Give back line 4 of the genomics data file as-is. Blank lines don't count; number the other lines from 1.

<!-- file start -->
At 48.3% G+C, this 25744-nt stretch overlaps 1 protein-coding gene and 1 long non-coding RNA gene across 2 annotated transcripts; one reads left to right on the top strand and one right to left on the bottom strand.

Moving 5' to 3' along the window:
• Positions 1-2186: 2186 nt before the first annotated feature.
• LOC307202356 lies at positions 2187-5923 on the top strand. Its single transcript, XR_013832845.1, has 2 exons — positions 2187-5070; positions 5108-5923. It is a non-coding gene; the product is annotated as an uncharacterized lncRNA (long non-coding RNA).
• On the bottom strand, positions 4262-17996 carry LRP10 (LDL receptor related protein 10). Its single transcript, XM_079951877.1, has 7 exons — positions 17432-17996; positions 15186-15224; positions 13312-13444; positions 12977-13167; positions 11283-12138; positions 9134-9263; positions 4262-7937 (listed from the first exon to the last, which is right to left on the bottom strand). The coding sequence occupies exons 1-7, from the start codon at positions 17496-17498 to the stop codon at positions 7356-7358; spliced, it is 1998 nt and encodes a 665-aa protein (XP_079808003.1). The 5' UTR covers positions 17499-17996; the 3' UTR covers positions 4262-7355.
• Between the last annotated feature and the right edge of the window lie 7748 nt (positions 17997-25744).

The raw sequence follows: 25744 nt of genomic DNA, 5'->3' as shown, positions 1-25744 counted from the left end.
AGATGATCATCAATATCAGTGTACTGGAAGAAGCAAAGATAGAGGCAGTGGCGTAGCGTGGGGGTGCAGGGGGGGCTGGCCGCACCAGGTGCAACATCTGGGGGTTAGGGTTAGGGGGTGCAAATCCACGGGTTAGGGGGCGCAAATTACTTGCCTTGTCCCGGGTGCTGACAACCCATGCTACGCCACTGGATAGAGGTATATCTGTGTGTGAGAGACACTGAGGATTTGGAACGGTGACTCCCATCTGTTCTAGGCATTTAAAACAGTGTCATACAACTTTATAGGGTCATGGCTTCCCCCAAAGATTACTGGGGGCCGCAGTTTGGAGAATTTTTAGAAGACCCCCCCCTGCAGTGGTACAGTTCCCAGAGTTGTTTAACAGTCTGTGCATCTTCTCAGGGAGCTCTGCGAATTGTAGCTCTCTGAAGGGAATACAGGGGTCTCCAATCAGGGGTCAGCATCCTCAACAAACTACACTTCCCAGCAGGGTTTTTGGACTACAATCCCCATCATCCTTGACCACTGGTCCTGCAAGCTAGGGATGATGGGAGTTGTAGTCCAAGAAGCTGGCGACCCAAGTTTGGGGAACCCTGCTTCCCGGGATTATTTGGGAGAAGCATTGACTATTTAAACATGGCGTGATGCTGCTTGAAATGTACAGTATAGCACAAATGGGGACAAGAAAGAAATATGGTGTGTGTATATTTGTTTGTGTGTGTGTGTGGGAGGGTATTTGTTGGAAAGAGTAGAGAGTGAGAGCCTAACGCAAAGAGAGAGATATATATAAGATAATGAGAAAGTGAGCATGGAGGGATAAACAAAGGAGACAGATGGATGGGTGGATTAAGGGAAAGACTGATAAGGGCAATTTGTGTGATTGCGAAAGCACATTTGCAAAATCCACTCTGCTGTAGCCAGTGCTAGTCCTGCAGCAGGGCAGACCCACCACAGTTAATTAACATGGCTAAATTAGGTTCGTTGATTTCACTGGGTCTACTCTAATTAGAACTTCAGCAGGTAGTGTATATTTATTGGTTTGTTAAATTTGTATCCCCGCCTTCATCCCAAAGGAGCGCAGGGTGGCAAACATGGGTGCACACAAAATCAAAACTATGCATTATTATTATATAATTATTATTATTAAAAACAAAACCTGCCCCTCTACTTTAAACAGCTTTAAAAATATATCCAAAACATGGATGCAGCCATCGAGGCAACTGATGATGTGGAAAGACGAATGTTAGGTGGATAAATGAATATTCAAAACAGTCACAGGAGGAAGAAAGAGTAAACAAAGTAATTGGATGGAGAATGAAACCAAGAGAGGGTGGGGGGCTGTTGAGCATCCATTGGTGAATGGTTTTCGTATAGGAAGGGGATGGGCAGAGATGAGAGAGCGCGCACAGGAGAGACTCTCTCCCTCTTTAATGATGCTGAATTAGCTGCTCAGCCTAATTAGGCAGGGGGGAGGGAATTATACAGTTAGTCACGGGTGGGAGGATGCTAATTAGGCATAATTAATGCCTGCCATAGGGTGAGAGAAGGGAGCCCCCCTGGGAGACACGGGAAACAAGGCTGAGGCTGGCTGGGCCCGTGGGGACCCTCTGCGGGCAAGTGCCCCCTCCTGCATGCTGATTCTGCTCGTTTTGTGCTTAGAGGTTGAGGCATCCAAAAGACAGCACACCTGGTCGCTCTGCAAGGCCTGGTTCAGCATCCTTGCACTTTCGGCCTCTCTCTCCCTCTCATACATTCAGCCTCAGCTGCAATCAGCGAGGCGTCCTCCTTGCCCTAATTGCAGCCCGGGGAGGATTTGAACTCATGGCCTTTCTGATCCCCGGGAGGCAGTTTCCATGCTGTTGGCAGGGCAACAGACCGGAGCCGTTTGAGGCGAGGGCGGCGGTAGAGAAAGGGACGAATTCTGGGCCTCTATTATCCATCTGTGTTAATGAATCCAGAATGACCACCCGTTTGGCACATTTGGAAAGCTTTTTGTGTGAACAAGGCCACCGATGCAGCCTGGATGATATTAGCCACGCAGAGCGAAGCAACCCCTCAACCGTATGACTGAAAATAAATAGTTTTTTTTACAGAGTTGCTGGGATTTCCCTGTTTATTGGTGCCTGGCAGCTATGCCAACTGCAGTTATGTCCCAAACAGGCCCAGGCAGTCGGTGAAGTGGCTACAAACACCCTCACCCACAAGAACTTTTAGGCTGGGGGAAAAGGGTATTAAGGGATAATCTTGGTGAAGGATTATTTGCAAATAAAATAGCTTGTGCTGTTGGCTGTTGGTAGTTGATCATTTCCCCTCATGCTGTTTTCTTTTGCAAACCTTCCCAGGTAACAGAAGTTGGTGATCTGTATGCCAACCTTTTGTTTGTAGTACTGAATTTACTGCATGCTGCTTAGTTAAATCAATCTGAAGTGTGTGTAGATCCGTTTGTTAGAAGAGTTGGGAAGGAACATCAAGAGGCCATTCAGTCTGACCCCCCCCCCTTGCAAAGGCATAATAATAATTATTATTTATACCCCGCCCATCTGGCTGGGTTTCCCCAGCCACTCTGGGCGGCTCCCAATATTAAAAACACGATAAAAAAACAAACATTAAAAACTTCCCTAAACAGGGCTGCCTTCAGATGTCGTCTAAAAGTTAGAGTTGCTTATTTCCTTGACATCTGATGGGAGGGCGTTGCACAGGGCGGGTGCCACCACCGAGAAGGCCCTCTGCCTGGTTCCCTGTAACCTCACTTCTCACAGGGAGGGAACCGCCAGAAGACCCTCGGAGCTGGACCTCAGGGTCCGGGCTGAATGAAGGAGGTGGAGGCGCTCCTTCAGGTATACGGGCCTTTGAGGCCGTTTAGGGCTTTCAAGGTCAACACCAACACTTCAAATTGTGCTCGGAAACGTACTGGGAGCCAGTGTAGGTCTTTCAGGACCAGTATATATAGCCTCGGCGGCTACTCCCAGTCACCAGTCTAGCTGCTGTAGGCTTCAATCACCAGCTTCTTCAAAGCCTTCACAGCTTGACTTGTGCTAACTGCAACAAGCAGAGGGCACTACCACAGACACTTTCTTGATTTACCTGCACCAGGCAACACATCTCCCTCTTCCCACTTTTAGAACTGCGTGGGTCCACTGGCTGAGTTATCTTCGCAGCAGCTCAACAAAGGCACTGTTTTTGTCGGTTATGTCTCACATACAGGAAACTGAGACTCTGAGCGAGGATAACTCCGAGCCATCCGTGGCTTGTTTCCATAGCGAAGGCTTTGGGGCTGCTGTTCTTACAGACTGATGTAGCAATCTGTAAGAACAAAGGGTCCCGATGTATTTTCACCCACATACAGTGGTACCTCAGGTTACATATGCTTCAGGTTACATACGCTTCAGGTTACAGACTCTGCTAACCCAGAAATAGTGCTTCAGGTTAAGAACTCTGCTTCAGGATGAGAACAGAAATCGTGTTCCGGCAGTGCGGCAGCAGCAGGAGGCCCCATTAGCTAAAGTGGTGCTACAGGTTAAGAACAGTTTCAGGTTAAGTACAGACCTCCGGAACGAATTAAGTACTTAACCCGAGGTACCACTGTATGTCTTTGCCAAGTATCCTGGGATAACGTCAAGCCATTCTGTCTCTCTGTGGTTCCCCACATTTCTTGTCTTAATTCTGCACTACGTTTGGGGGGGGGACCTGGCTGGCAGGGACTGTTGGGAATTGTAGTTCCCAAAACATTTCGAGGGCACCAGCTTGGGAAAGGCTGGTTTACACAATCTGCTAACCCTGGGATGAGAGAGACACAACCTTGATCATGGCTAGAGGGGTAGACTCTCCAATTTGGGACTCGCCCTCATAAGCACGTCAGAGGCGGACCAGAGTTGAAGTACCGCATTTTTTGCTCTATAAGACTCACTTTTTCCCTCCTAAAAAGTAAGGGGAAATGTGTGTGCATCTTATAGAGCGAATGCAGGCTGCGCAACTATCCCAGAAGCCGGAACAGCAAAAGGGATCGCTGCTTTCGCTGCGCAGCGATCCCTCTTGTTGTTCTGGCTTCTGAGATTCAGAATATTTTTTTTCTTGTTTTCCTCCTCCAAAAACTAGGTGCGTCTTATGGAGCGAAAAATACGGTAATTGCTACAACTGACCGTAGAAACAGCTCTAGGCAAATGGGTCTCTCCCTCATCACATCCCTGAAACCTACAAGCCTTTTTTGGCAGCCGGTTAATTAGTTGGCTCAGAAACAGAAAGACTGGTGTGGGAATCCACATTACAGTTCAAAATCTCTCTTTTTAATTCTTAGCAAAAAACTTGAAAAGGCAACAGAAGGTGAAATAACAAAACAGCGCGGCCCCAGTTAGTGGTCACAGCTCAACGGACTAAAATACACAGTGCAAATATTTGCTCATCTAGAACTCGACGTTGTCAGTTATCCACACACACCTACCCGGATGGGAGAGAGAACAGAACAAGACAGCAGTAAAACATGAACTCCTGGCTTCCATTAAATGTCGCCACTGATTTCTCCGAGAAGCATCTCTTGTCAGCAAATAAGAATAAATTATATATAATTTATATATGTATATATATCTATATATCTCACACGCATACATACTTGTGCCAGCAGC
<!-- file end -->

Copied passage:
• LOC307202356 lies at positions 2187-5923 on the top strand. Its single transcript, XR_013832845.1, has 2 exons — positions 2187-5070; positions 5108-5923. It is a non-coding gene; the product is annotated as an uncharacterized lncRNA (long non-coding RNA).